A total of 622 new beds will be available to students in West Campus for the fall 2013 semester, according to an official from the University’s realty group.
The site, located where the 120-year-old Wooldridge Hall stood until this summer, will contain a high-rise apartment complex built by Education Realty Trust Inc., said Amy Wanamaker, director of campus real estate. While the University will continue to own the land, the building will be handled by the realtors, and the University will make only a small profit, she said.
“It’s kind of a low-risk, low-profit endeavor for us,” she said. “We’ll always own the land and the better news is that we’re not putting our own funds into the development. There will probably be a modest return, but it’s a low-risk one, which is really important to us.”
The group plans for the UT International Office, formerly in Wooldridge Hall, to relocate to the first floor of the complex, which is required by the University Neighborhood Overlay to be reserved for office or retail space, Wanamaker said.
The unit will be 16 stories tall, providing studio, one-, two-, three- and four-bed units, and will contain a structured parking garage and a swimming pool, said Gene del Monte, director of construction and development for Education Realty Trust, Inc. The project will have 613 beds for undergraduate students, graduate students and faculty, he said.
Construction on the project is scheduled to begin this month, and the complex should open in August of 2013, del Monte said. Although pricing will not be determined until later in the building process, it will be based off of pricing in other comparable apartment complexes in West Campus, he said.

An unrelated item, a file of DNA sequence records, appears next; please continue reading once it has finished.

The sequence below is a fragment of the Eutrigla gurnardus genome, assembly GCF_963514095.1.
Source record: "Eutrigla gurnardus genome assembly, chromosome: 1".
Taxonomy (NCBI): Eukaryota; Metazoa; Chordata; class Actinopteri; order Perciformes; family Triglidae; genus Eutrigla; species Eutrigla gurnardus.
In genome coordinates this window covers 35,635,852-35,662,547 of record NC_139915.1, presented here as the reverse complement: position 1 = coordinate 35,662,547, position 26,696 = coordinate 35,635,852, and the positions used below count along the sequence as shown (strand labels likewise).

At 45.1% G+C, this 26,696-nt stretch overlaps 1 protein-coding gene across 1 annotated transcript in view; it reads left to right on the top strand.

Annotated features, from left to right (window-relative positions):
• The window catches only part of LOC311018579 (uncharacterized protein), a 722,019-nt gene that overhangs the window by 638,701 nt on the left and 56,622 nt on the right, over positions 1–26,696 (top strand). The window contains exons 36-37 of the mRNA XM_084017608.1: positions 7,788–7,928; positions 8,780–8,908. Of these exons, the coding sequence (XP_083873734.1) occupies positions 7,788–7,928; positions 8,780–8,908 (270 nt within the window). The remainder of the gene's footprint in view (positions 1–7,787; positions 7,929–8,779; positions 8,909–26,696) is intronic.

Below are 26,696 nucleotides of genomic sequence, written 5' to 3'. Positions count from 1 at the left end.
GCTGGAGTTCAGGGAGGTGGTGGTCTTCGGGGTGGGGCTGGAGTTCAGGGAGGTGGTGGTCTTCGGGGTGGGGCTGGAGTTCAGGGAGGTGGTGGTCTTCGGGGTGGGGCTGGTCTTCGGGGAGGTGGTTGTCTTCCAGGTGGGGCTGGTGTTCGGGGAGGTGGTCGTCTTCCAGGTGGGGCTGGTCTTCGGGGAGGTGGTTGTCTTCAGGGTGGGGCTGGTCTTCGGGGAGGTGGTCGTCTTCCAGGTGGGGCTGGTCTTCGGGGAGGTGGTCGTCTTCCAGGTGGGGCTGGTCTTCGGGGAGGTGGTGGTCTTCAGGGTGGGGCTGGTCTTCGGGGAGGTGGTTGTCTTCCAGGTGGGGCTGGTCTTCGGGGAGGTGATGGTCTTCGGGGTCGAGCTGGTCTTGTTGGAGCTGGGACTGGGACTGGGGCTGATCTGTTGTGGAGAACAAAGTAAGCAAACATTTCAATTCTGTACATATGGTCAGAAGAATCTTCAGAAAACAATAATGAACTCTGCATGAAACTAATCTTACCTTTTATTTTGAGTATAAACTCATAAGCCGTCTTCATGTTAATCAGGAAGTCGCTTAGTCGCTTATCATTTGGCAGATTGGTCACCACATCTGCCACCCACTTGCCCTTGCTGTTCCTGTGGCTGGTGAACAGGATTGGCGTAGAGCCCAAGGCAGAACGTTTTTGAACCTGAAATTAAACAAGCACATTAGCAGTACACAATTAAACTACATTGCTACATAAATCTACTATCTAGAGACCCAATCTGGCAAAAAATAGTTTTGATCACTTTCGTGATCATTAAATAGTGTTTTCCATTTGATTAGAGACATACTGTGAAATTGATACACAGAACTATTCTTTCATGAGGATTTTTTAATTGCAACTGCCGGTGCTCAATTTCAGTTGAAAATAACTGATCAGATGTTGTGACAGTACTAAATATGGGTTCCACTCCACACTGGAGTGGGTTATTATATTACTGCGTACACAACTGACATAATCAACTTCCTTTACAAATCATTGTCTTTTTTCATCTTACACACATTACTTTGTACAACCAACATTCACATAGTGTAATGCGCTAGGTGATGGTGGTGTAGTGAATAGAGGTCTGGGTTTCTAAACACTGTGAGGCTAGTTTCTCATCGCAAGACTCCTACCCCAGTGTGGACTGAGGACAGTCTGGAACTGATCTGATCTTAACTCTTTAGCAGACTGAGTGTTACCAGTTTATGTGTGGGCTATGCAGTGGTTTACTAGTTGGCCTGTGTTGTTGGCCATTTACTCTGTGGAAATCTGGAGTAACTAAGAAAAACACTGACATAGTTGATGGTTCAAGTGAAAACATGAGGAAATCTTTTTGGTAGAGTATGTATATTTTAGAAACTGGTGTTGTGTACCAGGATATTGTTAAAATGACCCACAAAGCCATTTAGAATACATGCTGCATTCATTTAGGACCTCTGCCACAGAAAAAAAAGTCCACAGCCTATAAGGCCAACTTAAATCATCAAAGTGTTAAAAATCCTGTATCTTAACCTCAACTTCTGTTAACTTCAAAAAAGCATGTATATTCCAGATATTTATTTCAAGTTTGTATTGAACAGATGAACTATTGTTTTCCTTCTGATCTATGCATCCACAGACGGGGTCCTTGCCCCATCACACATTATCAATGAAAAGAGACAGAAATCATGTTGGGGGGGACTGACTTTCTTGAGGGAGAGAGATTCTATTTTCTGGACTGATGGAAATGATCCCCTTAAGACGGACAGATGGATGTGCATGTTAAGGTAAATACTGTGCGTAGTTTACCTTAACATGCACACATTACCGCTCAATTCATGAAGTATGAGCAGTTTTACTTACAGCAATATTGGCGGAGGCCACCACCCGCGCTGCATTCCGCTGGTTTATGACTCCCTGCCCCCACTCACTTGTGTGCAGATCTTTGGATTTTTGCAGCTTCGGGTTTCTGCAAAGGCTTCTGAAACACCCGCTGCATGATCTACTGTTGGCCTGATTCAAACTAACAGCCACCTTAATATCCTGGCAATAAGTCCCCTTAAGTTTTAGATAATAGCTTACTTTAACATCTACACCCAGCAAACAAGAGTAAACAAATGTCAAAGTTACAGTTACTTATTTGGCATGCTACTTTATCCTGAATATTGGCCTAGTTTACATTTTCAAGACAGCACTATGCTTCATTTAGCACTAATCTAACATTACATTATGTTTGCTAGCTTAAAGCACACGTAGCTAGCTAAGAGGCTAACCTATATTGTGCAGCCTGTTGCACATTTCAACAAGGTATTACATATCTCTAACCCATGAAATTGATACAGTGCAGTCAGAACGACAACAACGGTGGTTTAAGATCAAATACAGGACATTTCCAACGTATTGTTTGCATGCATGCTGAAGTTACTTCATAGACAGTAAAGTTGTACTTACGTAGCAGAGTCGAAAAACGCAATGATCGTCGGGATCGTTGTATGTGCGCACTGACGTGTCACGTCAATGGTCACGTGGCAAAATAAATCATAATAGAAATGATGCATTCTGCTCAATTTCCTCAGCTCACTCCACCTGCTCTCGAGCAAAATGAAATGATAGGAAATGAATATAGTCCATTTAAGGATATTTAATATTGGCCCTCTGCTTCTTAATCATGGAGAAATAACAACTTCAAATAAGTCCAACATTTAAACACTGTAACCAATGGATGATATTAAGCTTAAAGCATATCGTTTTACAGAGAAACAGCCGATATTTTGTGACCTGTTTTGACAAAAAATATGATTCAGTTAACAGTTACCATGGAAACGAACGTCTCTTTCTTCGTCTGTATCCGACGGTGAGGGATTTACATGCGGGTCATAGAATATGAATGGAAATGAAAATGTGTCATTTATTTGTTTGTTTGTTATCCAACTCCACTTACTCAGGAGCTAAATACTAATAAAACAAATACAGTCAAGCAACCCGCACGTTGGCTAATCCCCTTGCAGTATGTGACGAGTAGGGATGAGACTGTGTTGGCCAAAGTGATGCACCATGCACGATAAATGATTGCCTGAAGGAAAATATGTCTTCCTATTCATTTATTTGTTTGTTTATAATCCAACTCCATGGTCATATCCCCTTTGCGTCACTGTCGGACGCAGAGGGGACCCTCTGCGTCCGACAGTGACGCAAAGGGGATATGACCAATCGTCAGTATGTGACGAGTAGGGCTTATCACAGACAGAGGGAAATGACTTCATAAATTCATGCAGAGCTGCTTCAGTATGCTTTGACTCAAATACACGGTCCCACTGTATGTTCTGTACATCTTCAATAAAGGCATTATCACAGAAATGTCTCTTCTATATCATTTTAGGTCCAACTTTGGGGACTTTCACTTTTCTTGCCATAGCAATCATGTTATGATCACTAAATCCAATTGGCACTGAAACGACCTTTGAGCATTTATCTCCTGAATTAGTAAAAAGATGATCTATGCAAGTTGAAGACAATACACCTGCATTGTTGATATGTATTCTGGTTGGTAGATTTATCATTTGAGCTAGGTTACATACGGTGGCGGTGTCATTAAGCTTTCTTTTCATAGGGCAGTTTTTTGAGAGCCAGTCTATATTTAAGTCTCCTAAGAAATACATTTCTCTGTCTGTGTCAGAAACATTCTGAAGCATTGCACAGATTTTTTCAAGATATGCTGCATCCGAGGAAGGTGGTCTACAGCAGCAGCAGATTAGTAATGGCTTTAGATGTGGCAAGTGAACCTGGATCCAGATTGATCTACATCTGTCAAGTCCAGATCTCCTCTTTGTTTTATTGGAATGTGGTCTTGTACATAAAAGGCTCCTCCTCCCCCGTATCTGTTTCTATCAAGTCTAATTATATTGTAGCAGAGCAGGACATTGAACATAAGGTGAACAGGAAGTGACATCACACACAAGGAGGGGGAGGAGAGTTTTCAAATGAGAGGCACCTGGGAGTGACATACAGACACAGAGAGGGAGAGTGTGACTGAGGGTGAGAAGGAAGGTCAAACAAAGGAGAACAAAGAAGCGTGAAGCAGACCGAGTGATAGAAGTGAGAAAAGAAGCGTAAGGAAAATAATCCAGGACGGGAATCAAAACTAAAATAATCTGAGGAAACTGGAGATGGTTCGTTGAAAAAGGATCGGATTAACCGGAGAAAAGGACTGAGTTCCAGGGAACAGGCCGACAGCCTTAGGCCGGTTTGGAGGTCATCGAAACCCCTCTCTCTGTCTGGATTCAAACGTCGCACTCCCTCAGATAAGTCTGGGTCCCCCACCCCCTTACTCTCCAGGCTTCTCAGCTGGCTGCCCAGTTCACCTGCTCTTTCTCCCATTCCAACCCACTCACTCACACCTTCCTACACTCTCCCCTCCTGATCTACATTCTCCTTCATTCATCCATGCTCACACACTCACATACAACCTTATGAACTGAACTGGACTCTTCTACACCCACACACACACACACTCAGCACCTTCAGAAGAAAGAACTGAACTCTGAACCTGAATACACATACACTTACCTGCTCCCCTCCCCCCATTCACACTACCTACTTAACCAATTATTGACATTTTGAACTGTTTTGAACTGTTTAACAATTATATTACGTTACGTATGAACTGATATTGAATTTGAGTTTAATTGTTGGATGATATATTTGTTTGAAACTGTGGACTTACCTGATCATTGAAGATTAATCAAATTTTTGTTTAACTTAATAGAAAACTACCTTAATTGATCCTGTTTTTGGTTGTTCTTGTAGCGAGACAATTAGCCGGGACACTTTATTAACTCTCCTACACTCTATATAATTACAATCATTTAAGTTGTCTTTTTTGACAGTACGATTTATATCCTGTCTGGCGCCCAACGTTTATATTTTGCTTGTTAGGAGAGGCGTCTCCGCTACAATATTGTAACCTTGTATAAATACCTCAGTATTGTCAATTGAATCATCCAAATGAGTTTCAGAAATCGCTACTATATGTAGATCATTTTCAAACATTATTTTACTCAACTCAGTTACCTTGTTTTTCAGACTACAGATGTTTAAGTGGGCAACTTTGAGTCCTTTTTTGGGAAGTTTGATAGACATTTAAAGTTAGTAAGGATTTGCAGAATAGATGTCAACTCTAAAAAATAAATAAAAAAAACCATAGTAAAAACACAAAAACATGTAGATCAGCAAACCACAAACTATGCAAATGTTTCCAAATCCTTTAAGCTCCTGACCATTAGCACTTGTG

“Pricing will be competitive,” he said. “We’re not going to overprice the complex while other new buildings are going up as well.”
The project is one among several new complexes being built or already built in West Campus that are particularly tall, including 21 Rio and The Castilian, del Monte said.
The University will lease the land out to the realty group and building the facility will likely be costly, said Brian Donovan, a member of the Central Austin Neighborhood Planning Advisory Committee. An August discussion regarding affordability in the West Campus area among groups such as CANPAC resulted in a compromise with city commission members. If the compromise is approved by City Council, new complexes will have to contribute more to the affordability funds and provide more beds at lower rates than before.
The University is exempt from city zoning restrictions and could choose to ignore affordability requirements if officials wanted to, but Donovan said he believes they will choose to follow the requirements. Providing affordable housing through the realty group is actually better in terms of affordability than it would be if the University had chosen to build the complex independently, Donovan said.
“I believe that they’re going to comply with the University Neighborhood Overlay’s requirements,” he said. “I feel good about the fact that they’re going to follow the requirements like other developments in West Campus instead of taking advantage of the option to ignore them.”